In the nine-judge panel decision of Patel v Mirza [2016] UKSC 42, the Supreme Court of the United Kingdom has ruled that illegality will not always be a defence to a civil claim. This is a landmark decision because it changes a well-established principle of English law, i.e. the Court will not enforce an illegal bargain.

In this decision the English Court held that just because a party had provided funds to another for committing an illegal act did not mean that the paying party was not entitled to recover its funds in circumstances where they had not been used for the illegal act.

The facts

Mr Patel gave Mr Mirza the sum of £620,000, in order to place bets on the share price of a bank using insider information – a clearly illegal arrangement, which amounted to a conspiracy to commit the criminal offence of insider trading.

Mr Mirza did not receive the anticipated insider information and ultimately the bets were not placed. Mr Mirza, however, failed to return the money to Mr Patel, who sued for its recovery, on the grounds that Mr Mirza was unjustly enriched to the detriment of Mr Patel.

Mr Mirza contended that the money should not be returned, given that Mr Patel was involved in, and was relying on, the illegal arrangement. The question before the Court was therefore: does a claimant’s illegality bar recovery under a resulting claim?

The decision

The Supreme Court unanimously dismissed Mr Mirza’s appeal and held that the funds should be returned to Mr Patel. Although all nine Justices were agreed on the result of the appeal, their reasoning differs by a 5-4 majority split.

The majority of the Court held that a claimant who satisfies the ordinary requirements for a claim under unjust enrichment (i.e. was the defendant enriched at the expense of the claimant and if so, was the enrichment unjust) should not be debarred from his claim solely because the money was paid by him for an illegal purpose. While the Court envisaged that some claims might arise that would mean such a recovery could undermine the integrity of the justice system, the Court did not consider this to be such a case. The minority concluded that there was no inconsistency in allowing the recovery, provided that restitution (i.e. returning the parties back into the position they would have been in had no illegal arrangement been made) were possible.

Although the reasoning between the Justices differs, the result is a new and fresh treatment of the circumstances in which illegality might bar recovery under a civil claim.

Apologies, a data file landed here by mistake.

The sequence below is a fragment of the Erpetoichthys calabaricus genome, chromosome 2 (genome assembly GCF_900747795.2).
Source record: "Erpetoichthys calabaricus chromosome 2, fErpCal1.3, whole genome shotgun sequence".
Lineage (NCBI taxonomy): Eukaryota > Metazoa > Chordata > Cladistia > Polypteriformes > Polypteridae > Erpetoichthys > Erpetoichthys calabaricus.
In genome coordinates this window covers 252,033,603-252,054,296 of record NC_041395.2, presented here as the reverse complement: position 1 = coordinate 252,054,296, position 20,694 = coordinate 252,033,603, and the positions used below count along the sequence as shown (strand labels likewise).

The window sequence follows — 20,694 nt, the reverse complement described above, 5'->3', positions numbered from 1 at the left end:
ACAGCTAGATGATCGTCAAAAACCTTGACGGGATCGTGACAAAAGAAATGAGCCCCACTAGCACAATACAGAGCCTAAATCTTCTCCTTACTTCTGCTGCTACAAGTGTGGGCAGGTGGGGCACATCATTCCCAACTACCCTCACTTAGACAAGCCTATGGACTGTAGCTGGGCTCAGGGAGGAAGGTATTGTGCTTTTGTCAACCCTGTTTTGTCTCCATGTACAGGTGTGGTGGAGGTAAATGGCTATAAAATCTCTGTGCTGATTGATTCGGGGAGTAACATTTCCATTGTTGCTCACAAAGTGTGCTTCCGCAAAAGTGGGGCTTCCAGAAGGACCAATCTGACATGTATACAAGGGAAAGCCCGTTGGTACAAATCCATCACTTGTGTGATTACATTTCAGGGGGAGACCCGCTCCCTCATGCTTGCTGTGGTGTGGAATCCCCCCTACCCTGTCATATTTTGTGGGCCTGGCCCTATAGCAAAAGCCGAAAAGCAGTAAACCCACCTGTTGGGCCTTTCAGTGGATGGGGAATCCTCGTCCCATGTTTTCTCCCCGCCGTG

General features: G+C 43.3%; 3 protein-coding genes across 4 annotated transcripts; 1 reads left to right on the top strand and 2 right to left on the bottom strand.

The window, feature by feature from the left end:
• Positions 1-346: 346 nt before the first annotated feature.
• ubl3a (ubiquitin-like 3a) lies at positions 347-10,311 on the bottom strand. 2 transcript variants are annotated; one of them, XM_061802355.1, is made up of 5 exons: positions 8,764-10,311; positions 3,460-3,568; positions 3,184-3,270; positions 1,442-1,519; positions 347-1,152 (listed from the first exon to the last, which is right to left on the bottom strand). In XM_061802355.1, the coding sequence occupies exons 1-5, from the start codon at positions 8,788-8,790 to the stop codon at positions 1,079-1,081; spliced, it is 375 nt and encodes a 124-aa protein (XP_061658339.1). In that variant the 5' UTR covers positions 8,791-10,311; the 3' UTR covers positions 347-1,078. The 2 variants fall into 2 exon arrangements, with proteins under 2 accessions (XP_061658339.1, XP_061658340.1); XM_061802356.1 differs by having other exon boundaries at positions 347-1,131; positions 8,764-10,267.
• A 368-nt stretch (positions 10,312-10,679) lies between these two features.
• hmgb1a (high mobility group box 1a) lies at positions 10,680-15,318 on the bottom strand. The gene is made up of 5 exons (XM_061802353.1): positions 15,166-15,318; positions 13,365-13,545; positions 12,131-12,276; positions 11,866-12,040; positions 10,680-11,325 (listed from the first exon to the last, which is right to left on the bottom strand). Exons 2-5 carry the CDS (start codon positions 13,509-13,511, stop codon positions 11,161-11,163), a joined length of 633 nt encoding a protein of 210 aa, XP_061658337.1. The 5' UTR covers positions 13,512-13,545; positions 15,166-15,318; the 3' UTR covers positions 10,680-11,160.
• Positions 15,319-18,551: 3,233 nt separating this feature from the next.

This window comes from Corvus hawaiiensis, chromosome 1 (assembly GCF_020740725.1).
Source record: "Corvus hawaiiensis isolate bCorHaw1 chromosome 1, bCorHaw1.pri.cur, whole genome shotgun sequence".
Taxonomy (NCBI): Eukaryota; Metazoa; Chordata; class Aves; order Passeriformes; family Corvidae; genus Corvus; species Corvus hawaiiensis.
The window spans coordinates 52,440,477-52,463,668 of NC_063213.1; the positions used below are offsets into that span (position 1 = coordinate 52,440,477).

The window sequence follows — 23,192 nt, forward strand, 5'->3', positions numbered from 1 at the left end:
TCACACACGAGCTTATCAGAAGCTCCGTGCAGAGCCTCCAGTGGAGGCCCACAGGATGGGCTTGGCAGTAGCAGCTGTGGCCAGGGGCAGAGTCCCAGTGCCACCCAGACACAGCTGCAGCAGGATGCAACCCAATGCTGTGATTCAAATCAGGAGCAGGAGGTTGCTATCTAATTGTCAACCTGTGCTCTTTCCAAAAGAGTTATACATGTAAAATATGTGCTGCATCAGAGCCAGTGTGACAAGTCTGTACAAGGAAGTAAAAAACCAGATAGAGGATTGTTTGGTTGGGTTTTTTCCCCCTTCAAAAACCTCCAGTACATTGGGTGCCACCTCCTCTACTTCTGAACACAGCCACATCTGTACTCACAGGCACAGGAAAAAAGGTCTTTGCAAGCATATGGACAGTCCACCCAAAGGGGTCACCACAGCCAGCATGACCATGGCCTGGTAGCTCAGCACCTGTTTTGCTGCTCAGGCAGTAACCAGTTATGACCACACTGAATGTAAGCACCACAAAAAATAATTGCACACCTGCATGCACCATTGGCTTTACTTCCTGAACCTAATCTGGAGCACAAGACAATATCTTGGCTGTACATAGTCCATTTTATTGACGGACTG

Comment: a victory for immorality?

It has long been established under English law that “no court will lend its aid to a man who founds his cause of action upon an immoral or an illegal act” (Holman v Johnson (1775) 1 Cowp 341, per Lord Mansfield at 343). Two broad policy reasons for this persist: first, a claimant should not be allowed to profit from his own wrongdoing and second, the Courts wish to avoid undermining the law, by condoning illegal conduct.

The Supreme Court has now held that while various factors are relevant to the protection of this public interest, the approach the Courts take needs to be principled and considered in each case. While there is a public interest in not undermining the integrity of the criminal justice system, nor should the civil courts impose additional penalties, disproportionate to the nature and seriousness of the wrongdoing in question.

The Supreme Court decision sets out a framework approach in relation to the illegality defence, which the Courts will assess as follows:

  1. the underlying purpose of the law which has been breached by the conduct, and whether that purpose is enhanced by denying the civil claim;
  2. the impact on public policy if the claim is denied; and
  3. whether denying the claim is a proportionate response to the illegality, bearing in mind that punishment remains the reserve of the criminal courts.

Relevant factors for this principled consideration might, therefore, include seriousness of the conduct, its centrality to the contract, whether it was intentional and whether there was a difference in the blameworthiness attributed to the parties. The Court also considered that in some cases, denial of a claim could give the other party (who, in this instance, was equally culpable) a very substantial and unjust reward. The fact that Mr Patel paid money for an illegal purpose was not sufficient justification for the Court to prevent its recovery in the absence of other compelling factors. The Court did not consider that any special circumstances arose in this case, which meant that Mr Patel’s illegal conduct prevented recovery under civil law; neither party in this case could claim clean hands, their conduct arguably being equally reprehensible.

Is the result of Patel v Mirza likely to be perceived as a victory for immorality? That is unlikely. While it no longer follows that it is always in the public interest to prevent repayment of under illicit arrangements, the Court has set out a principled framework for consideration of illegality as a defence. The notion of assessing where the “clean hands” in the case lie, alongside assessing each party’s respective culpability, shines through in the new principled approach, with the Court always looking at balancing both sides of the equation.

With the UK Bribery Act 2010 in force and now beginning to produce results, it will be interesting to observe how the Courts apply this new principled framework in practice, particularly as criminal and civil legal arenas continue to collide more frequently in the growing field of corporate and business crime.